Investigation Of The Immune Modulatory Potential Of Zinc Oxide Nanoparticles In Human Lymphocytes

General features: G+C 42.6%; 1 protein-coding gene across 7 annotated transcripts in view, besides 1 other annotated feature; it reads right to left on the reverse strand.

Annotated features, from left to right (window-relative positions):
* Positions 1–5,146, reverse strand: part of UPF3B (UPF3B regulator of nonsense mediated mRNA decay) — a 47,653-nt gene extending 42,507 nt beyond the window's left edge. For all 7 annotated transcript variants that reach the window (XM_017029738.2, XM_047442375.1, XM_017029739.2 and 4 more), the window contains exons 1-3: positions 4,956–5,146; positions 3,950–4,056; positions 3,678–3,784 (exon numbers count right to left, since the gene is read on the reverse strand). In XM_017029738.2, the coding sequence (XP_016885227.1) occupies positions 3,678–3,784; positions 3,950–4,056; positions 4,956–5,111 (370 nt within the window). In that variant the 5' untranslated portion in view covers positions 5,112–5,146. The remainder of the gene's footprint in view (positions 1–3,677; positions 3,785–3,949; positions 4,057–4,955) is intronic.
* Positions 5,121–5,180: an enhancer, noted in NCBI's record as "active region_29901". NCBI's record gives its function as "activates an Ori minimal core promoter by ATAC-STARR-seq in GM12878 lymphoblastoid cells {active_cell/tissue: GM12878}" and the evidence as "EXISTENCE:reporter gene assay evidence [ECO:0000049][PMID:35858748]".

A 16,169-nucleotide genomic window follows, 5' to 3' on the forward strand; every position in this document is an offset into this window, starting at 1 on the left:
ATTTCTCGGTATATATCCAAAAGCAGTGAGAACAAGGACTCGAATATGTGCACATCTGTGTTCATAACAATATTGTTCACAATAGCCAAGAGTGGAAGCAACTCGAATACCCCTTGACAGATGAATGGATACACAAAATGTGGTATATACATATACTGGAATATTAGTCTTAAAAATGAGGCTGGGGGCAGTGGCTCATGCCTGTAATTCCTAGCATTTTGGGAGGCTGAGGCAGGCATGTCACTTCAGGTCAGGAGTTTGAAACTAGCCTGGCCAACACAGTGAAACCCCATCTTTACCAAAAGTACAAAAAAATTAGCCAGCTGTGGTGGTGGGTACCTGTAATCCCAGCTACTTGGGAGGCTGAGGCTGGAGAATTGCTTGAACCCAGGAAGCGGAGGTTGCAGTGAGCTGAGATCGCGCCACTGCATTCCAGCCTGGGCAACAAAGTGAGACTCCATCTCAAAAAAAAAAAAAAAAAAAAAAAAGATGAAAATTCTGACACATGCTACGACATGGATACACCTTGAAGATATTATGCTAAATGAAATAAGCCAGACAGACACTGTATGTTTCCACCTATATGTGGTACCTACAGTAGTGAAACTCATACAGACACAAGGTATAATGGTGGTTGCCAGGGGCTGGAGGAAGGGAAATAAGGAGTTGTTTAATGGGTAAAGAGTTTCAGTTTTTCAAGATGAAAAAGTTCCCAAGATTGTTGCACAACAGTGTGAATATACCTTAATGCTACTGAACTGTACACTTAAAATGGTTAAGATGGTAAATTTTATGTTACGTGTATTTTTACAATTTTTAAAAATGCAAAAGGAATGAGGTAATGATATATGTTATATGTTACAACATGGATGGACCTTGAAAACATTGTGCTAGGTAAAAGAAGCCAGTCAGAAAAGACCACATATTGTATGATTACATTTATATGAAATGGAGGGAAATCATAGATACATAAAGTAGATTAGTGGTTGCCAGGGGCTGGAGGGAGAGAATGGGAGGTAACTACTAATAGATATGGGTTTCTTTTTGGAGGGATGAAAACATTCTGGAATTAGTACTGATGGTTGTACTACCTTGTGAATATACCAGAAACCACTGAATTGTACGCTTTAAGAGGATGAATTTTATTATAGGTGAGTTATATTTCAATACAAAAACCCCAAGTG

Zinc oxide nanoparticles (ZnO-NP) are commonly used for a variety of applications in everyday life. In addition, due to its versatility, nanotechnology supports promising approaches in the medical sector. NP can act as drug-carriers in the context of targeted chemo- or immunotherapy, and might also exhibit autonomous immune-modulatory characteristics. Knowledge of potential immunosuppressive or stimulating effects of NP is indispensable for the safety of consumers as well as patients. In this study, primary human peripheral blood lymphocytes of 9 donors were treated with different sub-cytotoxic concentrations of ZnO-NP for the duration of 1, 2, or 3 days. Flow cytometry was performed to investigate changes in the activation profile and the proportion of T cell subpopulations. ZnO-NP applied in this study did not induce any significant alterations in the examined markers, indicating their lack of impairment in terms of immune modulation. However, physicochemical characteristics exert a major influence on NP-associated bioactivity. To allow a precise simulation of the complex molecular processes of immune modulation, a physiological model including the different components of an immune response is needed.